In summary: The interplay of meaning and axiomatic machine mathematics, captured by the difference between $\models$ and $\vdash$, is a subtle and interesting thing.

  • $\begingroup$ Gosh, wrote a lot more than I intended there, but it is jolly interesting... now can someone please tell me how to fix my Tex!? $\endgroup$ Jul 22, 2010 at 12:12
  • $\begingroup$ TeX fixed - see meta.math.stackexchange.com/questions/692/… $\endgroup$
    – Larry Wang
    Sep 16, 2010 at 21:52
  • $\begingroup$ @TomBoardman Thank you for your answer but think it can be more complete if you also explained about the meaning of double turnstile in different contexts, as explained in "en.wikipedia.org/wiki/Double_turnstile". (Showing tautology, sastisfaction and semantic consequence) $\endgroup$
    – Saber
    Feb 28, 2018 at 16:42
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    $\begingroup$ About the $\vDash$ example. How can "any interpretation" be correct? If I interpret some words differently, it can become nonsense (for example an interpretation where "precisely" means "not"). But I'm not sure if I understand the underlying concepts. $\endgroup$
    – dekuShrub
    May 14, 2020 at 9:28
  • $\begingroup$ this is a rather vague explanation $\endgroup$ Nov 6, 2023 at 5:22

$\models$ is also known as the satisfication relation. For a structure $\mathcal{M}=(M,I)$ and an $\mathcal{M}$-assignment $\nu$, $(\mathcal{M},\nu)\models \varphi$ means that the formula $\varphi$ is true with the particular assignment $\nu$.
See http://www.trinity.edu/cbrown/topics_in_logic/struct/node2.html

  • $\begingroup$ Are you ever coming back? Just curious... :) $\endgroup$ Mar 27, 2012 at 4:49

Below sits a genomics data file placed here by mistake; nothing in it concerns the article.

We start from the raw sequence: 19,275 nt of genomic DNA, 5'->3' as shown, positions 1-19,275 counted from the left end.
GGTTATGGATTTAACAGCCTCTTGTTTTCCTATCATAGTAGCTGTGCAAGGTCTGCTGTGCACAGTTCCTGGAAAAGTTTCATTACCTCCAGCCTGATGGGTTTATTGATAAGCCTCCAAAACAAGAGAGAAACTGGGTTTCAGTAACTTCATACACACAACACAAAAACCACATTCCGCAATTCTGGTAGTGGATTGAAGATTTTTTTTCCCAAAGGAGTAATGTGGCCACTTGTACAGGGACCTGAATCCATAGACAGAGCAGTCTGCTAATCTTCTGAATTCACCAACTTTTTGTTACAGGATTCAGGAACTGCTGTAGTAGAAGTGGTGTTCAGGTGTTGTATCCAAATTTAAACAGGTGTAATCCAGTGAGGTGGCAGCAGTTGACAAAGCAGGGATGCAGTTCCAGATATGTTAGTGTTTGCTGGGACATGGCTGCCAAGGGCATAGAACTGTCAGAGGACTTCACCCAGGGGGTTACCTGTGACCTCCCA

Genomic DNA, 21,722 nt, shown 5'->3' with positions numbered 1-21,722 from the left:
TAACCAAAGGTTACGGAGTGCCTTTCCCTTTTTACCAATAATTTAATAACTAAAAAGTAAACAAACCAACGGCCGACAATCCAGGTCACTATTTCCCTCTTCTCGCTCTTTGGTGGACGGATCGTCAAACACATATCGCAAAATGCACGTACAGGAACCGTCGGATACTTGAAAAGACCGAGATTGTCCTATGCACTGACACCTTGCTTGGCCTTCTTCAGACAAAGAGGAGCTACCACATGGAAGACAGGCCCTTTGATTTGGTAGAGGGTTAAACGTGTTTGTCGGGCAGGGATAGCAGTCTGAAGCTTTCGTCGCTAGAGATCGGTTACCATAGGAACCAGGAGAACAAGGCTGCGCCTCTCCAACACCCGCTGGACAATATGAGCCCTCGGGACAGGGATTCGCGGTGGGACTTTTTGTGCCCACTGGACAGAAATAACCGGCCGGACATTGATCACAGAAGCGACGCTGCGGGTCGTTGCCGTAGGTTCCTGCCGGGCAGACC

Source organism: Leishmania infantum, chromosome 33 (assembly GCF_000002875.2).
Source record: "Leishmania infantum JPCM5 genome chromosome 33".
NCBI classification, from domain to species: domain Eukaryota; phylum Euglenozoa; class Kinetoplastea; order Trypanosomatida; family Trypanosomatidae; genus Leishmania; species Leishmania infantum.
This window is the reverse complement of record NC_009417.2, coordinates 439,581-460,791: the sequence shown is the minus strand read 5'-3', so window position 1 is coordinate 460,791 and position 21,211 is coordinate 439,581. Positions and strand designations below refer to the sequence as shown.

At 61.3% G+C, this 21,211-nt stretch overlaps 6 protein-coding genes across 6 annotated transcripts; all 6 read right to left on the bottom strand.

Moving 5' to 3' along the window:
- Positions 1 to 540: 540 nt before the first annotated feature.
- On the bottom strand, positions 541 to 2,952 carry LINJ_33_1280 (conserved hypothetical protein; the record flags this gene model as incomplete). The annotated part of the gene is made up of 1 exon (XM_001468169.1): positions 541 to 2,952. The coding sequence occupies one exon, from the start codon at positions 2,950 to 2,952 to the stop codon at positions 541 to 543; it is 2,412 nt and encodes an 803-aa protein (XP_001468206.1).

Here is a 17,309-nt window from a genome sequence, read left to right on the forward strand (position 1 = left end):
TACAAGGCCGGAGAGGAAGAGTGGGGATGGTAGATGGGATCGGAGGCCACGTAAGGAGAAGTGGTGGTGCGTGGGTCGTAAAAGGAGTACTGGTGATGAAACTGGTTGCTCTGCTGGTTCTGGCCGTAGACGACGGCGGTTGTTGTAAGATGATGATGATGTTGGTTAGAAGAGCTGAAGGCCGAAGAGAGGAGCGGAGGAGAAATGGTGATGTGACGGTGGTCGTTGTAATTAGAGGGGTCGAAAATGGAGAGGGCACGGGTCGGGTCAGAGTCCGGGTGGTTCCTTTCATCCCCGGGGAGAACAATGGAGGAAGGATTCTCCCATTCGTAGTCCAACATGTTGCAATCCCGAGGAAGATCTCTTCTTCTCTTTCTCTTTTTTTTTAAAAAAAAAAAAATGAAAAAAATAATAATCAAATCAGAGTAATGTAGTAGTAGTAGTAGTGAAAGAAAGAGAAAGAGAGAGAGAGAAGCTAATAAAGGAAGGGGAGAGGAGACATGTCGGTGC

• $\begingroup$ Are you coming back anytime soon? $\endgroup$
    – Hyperbola
    Oct 30, 2016 at 1:26

It is a symbol from model theory denoting entailment.

A ⊧ B is read as "A entails B".


It is called a 'double turnstile': http://en.wikipedia.org/wiki/Double_turnstile.

  • $\begingroup$ Sorry, I realise that I haven't actually answered your question (about the meaning). I've seen it used in logic to stand for semantic entailment, but I imagine it has other uses. $\endgroup$
    – bryn
    Jul 22, 2010 at 11:22
  • $\begingroup$ @bryn: Not that I've seen. Forcing uses two vertical lines. $\endgroup$ Jul 22, 2010 at 12:34
  • $\begingroup$ As a related question, what does the 'single turnstile' mean? I've seen it plenty of times. $\endgroup$
    – Noldorin
    Jul 22, 2010 at 16:19
  • $\begingroup$ Is it equivalent toe the single or double tailed right-arrows in logic? $\endgroup$
    – Noldorin
    Jul 22, 2010 at 16:28
  • $\begingroup$ @Noldorin, perhaps the simplest example of the distinction could be seen in classical propositional logic. A statement like |= p -> (q -> p) means that the no matter the truth values of p and q, the value of p -> (q -> p) is always truth (which can be seen by looking at the truth table). A statement like |- p -> (q -> p) means that we can prove this formula purely by using axioms/rules of deduction, with no mention of truth or meaning. Incidentally, I think you could ask this as a separate question on the site, since we don't want the comment strand to be where one has to look for answers. $\endgroup$
    – bryn
    Jul 22, 2010 at 22:12